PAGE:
With Kharge taking over as party president, the 137-year-old party intends to shed its image as a family-run organisation. Attacking ‘dynastic political parties’, Prime Minister Narendra Modi recently alleged that such parties are the biggest threat to democracy.
While Kharge faces the challenge of restoring Congress dominance among opposition parties, he is also tasked with implementing the reforms announced by the party at the Chintan Shivir held in Udaipur in May.
Jagjeevan Ram led the Congress in 1969 and Kharge is the second Dalit leader to hold the post in 50 years. After 24 years, someone outside the Gandhi family has become the president of the Congress.
Kharge was also the Leader of the Opposition in the Karnataka Legislative Assembly and was appointed as the Chief of the Karnataka Pradesh Congress Committee (KPCC). Kharge was the leader of the Congress in the Lok Sabha from 2014 to 2019. In June 2020, Kharge was elected unopposed to the Rajya Sabha from Karnataka and was until recently the Leader of the Opposition in the Upper House.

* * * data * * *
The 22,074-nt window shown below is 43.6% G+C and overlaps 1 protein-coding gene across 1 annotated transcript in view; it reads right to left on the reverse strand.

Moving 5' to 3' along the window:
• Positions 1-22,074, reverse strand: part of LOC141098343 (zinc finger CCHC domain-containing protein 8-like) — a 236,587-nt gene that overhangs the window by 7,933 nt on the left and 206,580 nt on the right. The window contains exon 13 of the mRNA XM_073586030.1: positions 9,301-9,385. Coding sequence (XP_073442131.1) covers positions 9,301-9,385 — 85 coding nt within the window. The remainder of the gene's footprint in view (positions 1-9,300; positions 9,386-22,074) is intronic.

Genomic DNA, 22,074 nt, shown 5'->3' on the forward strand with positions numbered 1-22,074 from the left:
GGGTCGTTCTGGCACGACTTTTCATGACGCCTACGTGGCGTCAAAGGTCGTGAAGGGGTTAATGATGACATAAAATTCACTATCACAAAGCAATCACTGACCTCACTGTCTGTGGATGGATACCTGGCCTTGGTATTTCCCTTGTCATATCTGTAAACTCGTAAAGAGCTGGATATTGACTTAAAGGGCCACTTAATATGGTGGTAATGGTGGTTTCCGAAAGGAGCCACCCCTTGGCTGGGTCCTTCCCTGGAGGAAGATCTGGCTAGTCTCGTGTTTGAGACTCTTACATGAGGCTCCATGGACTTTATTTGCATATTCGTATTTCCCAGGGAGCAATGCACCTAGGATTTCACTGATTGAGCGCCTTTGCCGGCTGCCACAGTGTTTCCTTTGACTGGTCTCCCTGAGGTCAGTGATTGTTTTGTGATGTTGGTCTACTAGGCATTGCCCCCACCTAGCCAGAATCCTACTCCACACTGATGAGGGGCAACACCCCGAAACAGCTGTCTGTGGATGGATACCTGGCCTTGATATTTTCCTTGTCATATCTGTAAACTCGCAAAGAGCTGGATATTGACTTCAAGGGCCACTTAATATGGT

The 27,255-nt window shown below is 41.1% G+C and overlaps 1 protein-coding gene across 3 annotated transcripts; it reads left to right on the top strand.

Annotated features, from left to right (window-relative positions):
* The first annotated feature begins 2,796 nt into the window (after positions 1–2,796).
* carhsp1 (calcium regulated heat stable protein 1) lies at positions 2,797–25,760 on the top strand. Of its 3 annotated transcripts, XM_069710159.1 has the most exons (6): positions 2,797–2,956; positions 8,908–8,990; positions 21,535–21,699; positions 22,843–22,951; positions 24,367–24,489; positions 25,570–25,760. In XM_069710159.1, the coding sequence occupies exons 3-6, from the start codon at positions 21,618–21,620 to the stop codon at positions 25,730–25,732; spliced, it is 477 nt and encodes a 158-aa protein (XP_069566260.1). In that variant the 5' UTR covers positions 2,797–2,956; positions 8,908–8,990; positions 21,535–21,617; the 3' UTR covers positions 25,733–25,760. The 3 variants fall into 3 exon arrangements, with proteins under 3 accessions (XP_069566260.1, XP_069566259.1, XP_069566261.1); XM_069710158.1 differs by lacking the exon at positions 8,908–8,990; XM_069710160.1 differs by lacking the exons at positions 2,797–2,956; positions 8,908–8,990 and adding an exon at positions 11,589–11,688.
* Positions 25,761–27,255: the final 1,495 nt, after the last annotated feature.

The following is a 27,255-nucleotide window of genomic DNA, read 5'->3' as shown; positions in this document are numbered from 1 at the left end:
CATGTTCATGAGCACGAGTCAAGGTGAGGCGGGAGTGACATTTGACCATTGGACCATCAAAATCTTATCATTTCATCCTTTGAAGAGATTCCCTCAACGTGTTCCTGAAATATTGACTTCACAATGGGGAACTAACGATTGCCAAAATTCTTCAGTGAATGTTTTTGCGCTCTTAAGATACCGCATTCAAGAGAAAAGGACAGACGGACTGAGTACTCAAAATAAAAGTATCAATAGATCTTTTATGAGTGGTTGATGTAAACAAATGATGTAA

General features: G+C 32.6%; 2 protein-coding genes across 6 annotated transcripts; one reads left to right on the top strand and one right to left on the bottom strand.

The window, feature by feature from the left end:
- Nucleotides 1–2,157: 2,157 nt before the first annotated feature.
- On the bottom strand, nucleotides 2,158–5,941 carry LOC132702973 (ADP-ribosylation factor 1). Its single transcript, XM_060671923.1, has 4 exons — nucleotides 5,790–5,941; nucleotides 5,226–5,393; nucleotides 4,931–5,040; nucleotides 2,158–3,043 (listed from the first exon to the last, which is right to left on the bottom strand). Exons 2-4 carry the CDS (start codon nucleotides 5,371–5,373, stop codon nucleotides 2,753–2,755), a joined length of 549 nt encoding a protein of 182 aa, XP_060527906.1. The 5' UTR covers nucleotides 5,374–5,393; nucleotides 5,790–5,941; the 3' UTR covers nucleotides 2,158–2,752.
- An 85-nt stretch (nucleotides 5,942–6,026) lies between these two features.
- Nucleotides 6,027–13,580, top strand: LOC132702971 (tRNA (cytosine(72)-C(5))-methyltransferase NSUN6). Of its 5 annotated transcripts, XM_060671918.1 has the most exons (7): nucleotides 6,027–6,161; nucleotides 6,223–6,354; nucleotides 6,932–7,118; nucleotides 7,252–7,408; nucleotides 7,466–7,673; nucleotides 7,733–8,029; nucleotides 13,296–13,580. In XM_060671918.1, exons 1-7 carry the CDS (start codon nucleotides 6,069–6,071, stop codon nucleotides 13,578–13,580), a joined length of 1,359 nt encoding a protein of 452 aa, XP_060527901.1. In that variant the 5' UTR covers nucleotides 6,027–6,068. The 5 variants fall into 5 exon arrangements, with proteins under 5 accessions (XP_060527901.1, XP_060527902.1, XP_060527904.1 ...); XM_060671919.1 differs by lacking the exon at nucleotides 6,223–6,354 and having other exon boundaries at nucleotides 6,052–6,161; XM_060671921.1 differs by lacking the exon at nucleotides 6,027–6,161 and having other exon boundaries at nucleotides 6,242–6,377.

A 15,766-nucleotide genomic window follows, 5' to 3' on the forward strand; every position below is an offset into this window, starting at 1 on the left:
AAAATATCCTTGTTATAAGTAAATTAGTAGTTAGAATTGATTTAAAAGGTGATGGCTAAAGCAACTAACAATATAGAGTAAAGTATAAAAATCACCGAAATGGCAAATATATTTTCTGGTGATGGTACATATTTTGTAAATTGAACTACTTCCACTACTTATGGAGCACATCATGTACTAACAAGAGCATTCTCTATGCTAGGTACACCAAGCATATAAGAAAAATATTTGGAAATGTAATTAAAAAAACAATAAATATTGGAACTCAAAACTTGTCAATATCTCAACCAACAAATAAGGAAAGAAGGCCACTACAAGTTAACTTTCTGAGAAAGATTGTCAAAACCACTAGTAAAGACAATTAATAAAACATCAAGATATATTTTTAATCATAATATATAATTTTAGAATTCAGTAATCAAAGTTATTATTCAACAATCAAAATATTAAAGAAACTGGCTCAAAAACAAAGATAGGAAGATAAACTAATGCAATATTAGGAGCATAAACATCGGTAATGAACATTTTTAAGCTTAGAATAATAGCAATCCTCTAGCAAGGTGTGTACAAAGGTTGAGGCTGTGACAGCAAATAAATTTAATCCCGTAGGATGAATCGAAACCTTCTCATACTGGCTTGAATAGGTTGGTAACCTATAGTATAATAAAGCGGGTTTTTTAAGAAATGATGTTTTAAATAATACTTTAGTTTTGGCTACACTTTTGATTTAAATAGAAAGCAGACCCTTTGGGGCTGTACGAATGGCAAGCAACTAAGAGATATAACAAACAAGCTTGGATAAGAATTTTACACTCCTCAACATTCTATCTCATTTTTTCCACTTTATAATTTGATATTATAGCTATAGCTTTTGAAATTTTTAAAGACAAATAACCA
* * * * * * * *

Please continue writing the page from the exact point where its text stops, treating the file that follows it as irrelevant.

Kharge has taken over at a time when the Congress is in power on its own in only two states, Rajasthan and Chhattisgarh, and will have to immediately contest assembly elections in Himachal Pradesh and Gujarat.
The immediate challenge before Kharge is the assembly elections in Himachal Pradesh and Gujarat. In both states, it has to compete with the aggressive Bharatiya Janata Party (BJP) and Aam Aadmi Party (AAP).
He will have to prepare for nine assembly elections next year, including in Chhattisgarh, Rajasthan and his home state of Karnataka. He was a nine-term MLA in Karnataka and held almost all key positions in the party and government, though he never became the chief minister of the state.
After these initial electoral challenges, a crucial test for Kharge will be to restore the Congress’ dominance in the opposition ahead of the 2024 general elections.
Kharge has assumed the post of party president at a time when the party is facing internal strife and many senior leaders have left the party.
He will also have to deftly face the “old vs. new” challenge within the party as the party has promised to give 50 percent of the posts to the younger generation leaders.
After Kharge took over as Congress president, the BJP on Wednesday wondered if it would be made a scapegoat if the opposition party failed to perform in the Gujarat and Himachal Pradesh assembly elections.
Acknowledging the current challenges, Kharge said that there will be elections in Himachal Pradesh and Gujarat as well as other states and Congress workers will have to stake their all to defeat the BJP.
“We have to perform strongly in these states and we need everyone’s strength and energy to succeed in these states,” Kharge said.